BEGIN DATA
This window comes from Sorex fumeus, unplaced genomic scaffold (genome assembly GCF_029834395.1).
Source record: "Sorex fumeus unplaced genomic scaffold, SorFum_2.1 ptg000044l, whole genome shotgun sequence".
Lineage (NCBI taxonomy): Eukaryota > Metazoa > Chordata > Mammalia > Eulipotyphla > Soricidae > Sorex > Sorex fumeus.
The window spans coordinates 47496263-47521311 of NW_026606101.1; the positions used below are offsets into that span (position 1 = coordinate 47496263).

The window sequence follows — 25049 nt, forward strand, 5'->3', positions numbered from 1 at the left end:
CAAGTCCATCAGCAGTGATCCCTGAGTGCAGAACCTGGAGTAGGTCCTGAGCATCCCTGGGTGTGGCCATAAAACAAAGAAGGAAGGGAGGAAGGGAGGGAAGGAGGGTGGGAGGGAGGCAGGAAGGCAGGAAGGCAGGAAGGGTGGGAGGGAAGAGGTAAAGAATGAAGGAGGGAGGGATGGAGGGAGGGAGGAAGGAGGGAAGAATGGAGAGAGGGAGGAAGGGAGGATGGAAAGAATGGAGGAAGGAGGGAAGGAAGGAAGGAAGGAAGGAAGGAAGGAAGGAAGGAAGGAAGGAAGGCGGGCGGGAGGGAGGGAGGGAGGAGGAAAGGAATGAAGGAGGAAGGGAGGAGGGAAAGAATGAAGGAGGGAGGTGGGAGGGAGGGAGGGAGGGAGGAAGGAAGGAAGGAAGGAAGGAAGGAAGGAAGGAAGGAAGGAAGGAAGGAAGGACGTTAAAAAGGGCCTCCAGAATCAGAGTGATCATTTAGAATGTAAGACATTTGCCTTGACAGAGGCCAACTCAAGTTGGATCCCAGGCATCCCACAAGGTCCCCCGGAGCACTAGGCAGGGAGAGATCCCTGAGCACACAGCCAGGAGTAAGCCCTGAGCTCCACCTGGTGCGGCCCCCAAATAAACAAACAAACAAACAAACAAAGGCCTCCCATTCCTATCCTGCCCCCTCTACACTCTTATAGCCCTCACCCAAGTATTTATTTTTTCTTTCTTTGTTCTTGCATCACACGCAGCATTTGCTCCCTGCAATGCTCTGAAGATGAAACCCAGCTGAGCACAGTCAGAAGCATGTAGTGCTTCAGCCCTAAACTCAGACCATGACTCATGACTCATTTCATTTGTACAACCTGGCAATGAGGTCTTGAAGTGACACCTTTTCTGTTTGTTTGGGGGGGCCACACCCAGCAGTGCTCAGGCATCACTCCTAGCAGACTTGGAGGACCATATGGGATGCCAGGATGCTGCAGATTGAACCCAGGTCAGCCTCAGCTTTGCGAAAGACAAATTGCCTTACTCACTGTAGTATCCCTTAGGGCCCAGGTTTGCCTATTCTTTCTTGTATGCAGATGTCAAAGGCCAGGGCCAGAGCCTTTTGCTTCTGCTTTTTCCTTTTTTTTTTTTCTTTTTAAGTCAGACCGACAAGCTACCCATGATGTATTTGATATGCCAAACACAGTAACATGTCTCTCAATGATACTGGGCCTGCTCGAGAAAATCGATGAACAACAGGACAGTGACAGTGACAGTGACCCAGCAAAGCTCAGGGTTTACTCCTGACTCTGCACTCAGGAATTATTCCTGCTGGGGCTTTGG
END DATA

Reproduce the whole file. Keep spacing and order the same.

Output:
This window comes from Sorex fumeus, unplaced genomic scaffold (genome assembly GCF_029834395.1).
Source record: "Sorex fumeus unplaced genomic scaffold, SorFum_2.1 ptg000044l, whole genome shotgun sequence".
Lineage (NCBI taxonomy): Eukaryota > Metazoa > Chordata > Mammalia > Eulipotyphla > Soricidae > Sorex > Sorex fumeus.
The window spans coordinates 47496263-47521311 of NW_026606101.1; the positions used below are offsets into that span (position 1 = coordinate 47496263).

The window sequence follows — 25049 nt, forward strand, 5'->3', positions numbered from 1 at the left end:
CAAGTCCATCAGCAGTGATCCCTGAGTGCAGAACCTGGAGTAGGTCCTGAGCATCCCTGGGTGTGGCCATAAAACAAAGAAGGAAGGGAGGAAGGGAGGGAAGGAGGGTGGGAGGGAGGCAGGAAGGCAGGAAGGCAGGAAGGGTGGGAGGGAAGAGGTAAAGAATGAAGGAGGGAGGGATGGAGGGAGGGAGGAAGGAGGGAAGAATGGAGAGAGGGAGGAAGGGAGGATGGAAAGAATGGAGGAAGGAGGGAAGGAAGGAAGGAAGGAAGGAAGGAAGGAAGGAAGGAAGGAAGGAAGGCGGGCGGGAGGGAGGGAGGGAGGAGGAAAGGAATGAAGGAGGAAGGGAGGAGGGAAAGAATGAAGGAGGGAGGTGGGAGGGAGGGAGGGAGGGAGGAAGGAAGGAAGGAAGGAAGGAAGGAAGGAAGGAAGGAAGGAAGGAAGGAAGGACGTTAAAAAGGGCCTCCAGAATCAGAGTGATCATTTAGAATGTAAGACATTTGCCTTGACAGAGGCCAACTCAAGTTGGATCCCAGGCATCCCACAAGGTCCCCCGGAGCACTAGGCAGGGAGAGATCCCTGAGCACACAGCCAGGAGTAAGCCCTGAGCTCCACCTGGTGCGGCCCCCAAATAAACAAACAAACAAACAAACAAAGGCCTCCCATTCCTATCCTGCCCCCTCTACACTCTTATAGCCCTCACCCAAGTATTTATTTTTTCTTTCTTTGTTCTTGCATCACACGCAGCATTTGCTCCCTGCAATGCTCTGAAGATGAAACCCAGCTGAGCACAGTCAGAAGCATGTAGTGCTTCAGCCCTAAACTCAGACCATGACTCATGACTCATTTCATTTGTACAACCTGGCAATGAGGTCTTGAAGTGACACCTTTTCTGTTTGTTTGGGGGGGCCACACCCAGCAGTGCTCAGGCATCACTCCTAGCAGACTTGGAGGACCATATGGGATGCCAGGATGCTGCAGATTGAACCCAGGTCAGCCTCAGCTTTGCGAAAGACAAATTGCCTTACTCACTGTAGTATCCCTTAGGGCCCAGGTTTGCCTATTCTTTCTTGTATGCAGATGTCAAAGGCCAGGGCCAGAGCCTTTTGCTTCTGCTTTTTCCTTTTTTTTTTTTCTTTTTAAGTCAGACCGACAAGCTACCCATGATGTATTTGATATGCCAAACACAGTAACATGTCTCTCAATGATACTGGGCCTGCTCGAGAAAATCGATGAACAACAGGACAGTGACAGTGACAGTGACCCAGCAAAGCTCAGGGTTTACTCCTGACTCTGCACTCAGGAATTATTCCTGCTGGGGCTTTGG